The news of June 2, 1953 was of Queen Elizabeth II’s coronation, but also of the hailed “good omen” for their country’s future…in reference to the first explorers to reach the summit of Mount Everest, which at 29,035 feet above sea level is the highest point on earth. The landmark assent to the top of the world culminated at 11:30am on May 29, 1953 when Edmund Hillary of New Zealand and Tenzing Norgay, a Sherpa of Nepal, made their final assault on the summit after spending a fitful night at 27,900 feet.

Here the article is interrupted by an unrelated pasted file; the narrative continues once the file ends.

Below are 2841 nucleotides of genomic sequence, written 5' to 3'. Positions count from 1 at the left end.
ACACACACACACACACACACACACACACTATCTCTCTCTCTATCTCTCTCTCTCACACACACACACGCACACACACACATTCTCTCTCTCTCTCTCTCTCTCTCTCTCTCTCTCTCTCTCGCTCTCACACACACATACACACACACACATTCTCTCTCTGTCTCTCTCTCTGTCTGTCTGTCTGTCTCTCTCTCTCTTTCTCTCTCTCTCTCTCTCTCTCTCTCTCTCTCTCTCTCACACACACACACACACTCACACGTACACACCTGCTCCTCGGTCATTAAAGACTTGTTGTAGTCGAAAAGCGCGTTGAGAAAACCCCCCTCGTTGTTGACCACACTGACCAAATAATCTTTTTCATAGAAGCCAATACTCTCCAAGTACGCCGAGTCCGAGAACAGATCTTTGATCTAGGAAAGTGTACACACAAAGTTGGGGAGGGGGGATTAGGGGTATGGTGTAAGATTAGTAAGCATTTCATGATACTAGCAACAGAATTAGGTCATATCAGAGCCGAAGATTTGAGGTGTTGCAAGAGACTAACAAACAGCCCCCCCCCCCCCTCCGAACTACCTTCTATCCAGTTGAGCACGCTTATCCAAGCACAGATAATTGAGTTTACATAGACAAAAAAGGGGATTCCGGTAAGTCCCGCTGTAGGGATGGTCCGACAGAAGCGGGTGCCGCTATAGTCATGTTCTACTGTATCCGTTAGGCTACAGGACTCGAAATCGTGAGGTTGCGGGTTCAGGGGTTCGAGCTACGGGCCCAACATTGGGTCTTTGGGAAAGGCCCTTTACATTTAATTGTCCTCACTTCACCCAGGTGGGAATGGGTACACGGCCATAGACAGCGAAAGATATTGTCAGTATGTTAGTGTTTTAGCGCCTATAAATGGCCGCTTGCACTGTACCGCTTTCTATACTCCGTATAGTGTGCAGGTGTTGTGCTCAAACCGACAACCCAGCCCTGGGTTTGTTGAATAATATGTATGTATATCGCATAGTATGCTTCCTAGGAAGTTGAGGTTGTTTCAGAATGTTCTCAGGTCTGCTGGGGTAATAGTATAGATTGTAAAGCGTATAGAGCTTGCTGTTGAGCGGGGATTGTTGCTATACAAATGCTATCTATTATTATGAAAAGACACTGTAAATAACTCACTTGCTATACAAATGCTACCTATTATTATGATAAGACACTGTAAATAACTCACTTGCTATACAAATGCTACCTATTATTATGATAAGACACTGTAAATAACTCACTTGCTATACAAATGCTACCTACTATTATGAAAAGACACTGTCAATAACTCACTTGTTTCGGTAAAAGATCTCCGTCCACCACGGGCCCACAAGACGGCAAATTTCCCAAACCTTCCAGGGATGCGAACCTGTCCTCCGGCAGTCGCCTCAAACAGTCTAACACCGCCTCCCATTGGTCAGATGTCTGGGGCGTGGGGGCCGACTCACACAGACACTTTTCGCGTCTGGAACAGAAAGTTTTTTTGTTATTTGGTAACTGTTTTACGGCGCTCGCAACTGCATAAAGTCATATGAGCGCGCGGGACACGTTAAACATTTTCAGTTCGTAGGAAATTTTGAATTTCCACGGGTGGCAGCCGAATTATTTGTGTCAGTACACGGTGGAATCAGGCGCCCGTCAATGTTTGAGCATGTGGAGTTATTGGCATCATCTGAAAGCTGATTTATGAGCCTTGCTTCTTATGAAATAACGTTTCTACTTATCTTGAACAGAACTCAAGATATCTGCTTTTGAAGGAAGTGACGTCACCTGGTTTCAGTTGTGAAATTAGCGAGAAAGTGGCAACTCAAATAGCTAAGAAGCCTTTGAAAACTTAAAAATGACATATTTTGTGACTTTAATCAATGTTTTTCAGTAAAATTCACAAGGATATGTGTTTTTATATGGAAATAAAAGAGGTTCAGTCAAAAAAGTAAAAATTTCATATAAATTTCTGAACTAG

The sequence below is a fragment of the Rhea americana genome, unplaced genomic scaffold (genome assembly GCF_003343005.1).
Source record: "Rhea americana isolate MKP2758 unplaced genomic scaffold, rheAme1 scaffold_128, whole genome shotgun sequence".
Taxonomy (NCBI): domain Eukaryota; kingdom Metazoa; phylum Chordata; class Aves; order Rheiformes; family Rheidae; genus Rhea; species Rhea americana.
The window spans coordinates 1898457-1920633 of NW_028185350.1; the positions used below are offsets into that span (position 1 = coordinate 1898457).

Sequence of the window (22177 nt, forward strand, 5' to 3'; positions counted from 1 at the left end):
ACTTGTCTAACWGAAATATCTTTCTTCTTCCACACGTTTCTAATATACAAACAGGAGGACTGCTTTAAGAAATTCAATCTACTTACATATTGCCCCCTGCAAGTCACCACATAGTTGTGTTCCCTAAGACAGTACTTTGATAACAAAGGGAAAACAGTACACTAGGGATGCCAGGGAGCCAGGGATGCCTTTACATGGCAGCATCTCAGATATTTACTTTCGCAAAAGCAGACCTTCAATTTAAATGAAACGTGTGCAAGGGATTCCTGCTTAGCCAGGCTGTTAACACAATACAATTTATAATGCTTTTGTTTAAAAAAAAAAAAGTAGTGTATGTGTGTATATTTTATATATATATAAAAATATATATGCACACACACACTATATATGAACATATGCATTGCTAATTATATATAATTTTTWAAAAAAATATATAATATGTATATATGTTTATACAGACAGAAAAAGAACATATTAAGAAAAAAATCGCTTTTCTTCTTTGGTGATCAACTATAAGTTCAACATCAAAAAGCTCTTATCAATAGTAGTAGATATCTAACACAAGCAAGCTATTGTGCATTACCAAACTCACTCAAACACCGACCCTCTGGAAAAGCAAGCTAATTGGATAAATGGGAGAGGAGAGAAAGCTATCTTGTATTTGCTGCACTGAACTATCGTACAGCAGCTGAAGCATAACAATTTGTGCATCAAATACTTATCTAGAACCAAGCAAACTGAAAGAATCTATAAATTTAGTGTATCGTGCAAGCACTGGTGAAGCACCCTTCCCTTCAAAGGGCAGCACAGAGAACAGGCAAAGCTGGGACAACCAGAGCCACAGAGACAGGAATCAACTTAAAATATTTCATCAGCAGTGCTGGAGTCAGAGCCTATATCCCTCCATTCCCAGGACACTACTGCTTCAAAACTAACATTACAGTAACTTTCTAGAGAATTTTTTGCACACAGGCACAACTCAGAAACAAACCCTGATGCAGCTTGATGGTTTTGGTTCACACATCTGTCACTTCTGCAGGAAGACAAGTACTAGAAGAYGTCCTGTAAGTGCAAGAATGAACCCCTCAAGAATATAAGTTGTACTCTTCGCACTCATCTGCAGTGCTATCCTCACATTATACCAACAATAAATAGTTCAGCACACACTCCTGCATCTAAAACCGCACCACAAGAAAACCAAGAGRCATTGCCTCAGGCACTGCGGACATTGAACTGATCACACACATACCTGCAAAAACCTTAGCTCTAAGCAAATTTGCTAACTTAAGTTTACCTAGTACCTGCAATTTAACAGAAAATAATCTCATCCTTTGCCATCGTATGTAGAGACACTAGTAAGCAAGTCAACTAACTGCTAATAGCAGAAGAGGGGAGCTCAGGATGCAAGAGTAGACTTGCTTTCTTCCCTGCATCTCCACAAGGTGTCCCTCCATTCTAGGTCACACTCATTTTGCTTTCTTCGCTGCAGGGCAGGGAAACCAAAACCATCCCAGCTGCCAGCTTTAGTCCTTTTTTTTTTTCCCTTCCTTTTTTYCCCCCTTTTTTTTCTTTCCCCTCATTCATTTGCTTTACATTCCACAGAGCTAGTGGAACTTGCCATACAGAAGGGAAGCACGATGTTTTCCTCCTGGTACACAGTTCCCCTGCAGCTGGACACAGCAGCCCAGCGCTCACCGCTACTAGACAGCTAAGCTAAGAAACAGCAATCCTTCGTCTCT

While the first summit of Mount Everest was an epic accomplishment, it was the words “fitful night” that drew my attention the most. I recently finished a novel by Harry Farthing called “Summit.” While his book was a novel, much of it was based on, if not actual events, actual conditions on the mountain. I am a hiker, and I like hiking to the highest mountains in an area, but let it be known that I am not a mountain climber, and I have no desire to hike through treacherous snow storms to reach the victory of the summit. Nevertheless, many people are obsessed with getting to the world’s highest peaks. Such was the case with Hillary and Norgay. They were determined to make it. I have no idea how prepared they were, but since their victory, and quite possibly before it too, there have been those who misjudged the mountain, the storms, and their own abilities…to their detriment.